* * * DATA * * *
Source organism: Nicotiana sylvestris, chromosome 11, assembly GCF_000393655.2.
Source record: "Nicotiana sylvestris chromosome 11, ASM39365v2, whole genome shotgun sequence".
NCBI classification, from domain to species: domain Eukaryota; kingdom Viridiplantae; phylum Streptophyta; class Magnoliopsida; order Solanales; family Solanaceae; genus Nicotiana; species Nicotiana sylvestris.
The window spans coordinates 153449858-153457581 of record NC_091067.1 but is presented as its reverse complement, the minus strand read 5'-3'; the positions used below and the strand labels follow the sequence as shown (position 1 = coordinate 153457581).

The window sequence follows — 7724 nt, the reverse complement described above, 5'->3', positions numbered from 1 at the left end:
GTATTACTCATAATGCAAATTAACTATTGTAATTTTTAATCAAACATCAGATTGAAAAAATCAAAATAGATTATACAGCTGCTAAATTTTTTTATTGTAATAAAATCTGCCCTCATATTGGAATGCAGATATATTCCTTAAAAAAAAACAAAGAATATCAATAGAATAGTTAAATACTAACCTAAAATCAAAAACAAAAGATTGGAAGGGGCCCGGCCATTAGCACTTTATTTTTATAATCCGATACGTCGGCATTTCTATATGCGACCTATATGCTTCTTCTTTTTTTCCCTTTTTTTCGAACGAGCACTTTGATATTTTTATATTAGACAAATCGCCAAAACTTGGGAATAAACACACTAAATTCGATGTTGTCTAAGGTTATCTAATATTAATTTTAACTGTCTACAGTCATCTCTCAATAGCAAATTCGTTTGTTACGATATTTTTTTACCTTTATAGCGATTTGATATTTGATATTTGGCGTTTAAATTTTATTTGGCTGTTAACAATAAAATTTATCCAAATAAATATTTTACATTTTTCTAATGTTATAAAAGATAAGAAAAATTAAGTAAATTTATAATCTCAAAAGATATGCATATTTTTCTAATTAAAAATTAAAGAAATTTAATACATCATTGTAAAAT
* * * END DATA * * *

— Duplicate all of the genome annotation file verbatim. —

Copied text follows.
Source organism: Nicotiana sylvestris, chromosome 11, assembly GCF_000393655.2.
Source record: "Nicotiana sylvestris chromosome 11, ASM39365v2, whole genome shotgun sequence".
NCBI classification, from domain to species: domain Eukaryota; kingdom Viridiplantae; phylum Streptophyta; class Magnoliopsida; order Solanales; family Solanaceae; genus Nicotiana; species Nicotiana sylvestris.
The window spans coordinates 153449858-153457581 of record NC_091067.1 but is presented as its reverse complement, the minus strand read 5'-3'; the positions used below and the strand labels follow the sequence as shown (position 1 = coordinate 153457581).

The window sequence follows — 7724 nt, the reverse complement described above, 5'->3', positions numbered from 1 at the left end:
GTATTACTCATAATGCAAATTAACTATTGTAATTTTTAATCAAACATCAGATTGAAAAAATCAAAATAGATTATACAGCTGCTAAATTTTTTTATTGTAATAAAATCTGCCCTCATATTGGAATGCAGATATATTCCTTAAAAAAAAACAAAGAATATCAATAGAATAGTTAAATACTAACCTAAAATCAAAAACAAAAGATTGGAAGGGGCCCGGCCATTAGCACTTTATTTTTATAATCCGATACGTCGGCATTTCTATATGCGACCTATATGCTTCTTCTTTTTTTCCCTTTTTTTCGAACGAGCACTTTGATATTTTTATATTAGACAAATCGCCAAAACTTGGGAATAAACACACTAAATTCGATGTTGTCTAAGGTTATCTAATATTAATTTTAACTGTCTACAGTCATCTCTCAATAGCAAATTCGTTTGTTACGATATTTTTTTACCTTTATAGCGATTTGATATTTGATATTTGGCGTTTAAATTTTATTTGGCTGTTAACAATAAAATTTATCCAAATAAATATTTTACATTTTTCTAATGTTATAAAAGATAAGAAAAATTAAGTAAATTTATAATCTCAAAAGATATGCATATTTTTCTAATTAAAAATTAAAGAAATTTAATACATCATTGTAAAAT